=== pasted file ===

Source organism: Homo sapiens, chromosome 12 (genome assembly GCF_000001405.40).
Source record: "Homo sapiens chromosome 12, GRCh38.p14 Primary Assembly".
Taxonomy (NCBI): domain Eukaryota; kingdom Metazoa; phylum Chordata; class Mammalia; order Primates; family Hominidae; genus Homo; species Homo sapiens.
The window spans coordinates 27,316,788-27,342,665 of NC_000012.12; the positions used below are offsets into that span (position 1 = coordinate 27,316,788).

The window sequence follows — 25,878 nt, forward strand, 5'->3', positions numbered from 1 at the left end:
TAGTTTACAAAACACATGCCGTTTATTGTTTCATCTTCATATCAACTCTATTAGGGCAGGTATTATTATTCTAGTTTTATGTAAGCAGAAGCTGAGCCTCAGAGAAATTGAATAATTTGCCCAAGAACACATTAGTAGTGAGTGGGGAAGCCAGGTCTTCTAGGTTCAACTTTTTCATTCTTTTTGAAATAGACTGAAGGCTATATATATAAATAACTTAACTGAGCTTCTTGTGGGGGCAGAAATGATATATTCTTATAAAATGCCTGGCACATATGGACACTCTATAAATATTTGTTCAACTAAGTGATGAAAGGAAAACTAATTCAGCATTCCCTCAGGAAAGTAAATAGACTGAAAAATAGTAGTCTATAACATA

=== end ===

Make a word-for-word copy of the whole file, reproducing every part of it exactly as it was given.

Source organism: Homo sapiens, chromosome 12 (genome assembly GCF_000001405.40).
Source record: "Homo sapiens chromosome 12, GRCh38.p14 Primary Assembly".
Taxonomy (NCBI): domain Eukaryota; kingdom Metazoa; phylum Chordata; class Mammalia; order Primates; family Hominidae; genus Homo; species Homo sapiens.
The window spans coordinates 27,316,788-27,342,665 of NC_000012.12; the positions used below are offsets into that span (position 1 = coordinate 27,316,788).

The window sequence follows — 25,878 nt, forward strand, 5'->3', positions numbered from 1 at the left end:
TAGTTTACAAAACACATGCCGTTTATTGTTTCATCTTCATATCAACTCTATTAGGGCAGGTATTATTATTCTAGTTTTATGTAAGCAGAAGCTGAGCCTCAGAGAAATTGAATAATTTGCCCAAGAACACATTAGTAGTGAGTGGGGAAGCCAGGTCTTCTAGGTTCAACTTTTTCATTCTTTTTGAAATAGACTGAAGGCTATATATATAAATAACTTAACTGAGCTTCTTGTGGGGGCAGAAATGATATATTCTTATAAAATGCCTGGCACATATGGACACTCTATAAATATTTGTTCAACTAAGTGATGAAAGGAAAACTAATTCAGCATTCCCTCAGGAAAGTAAATAGACTGAAAAATAGTAGTCTATAACATA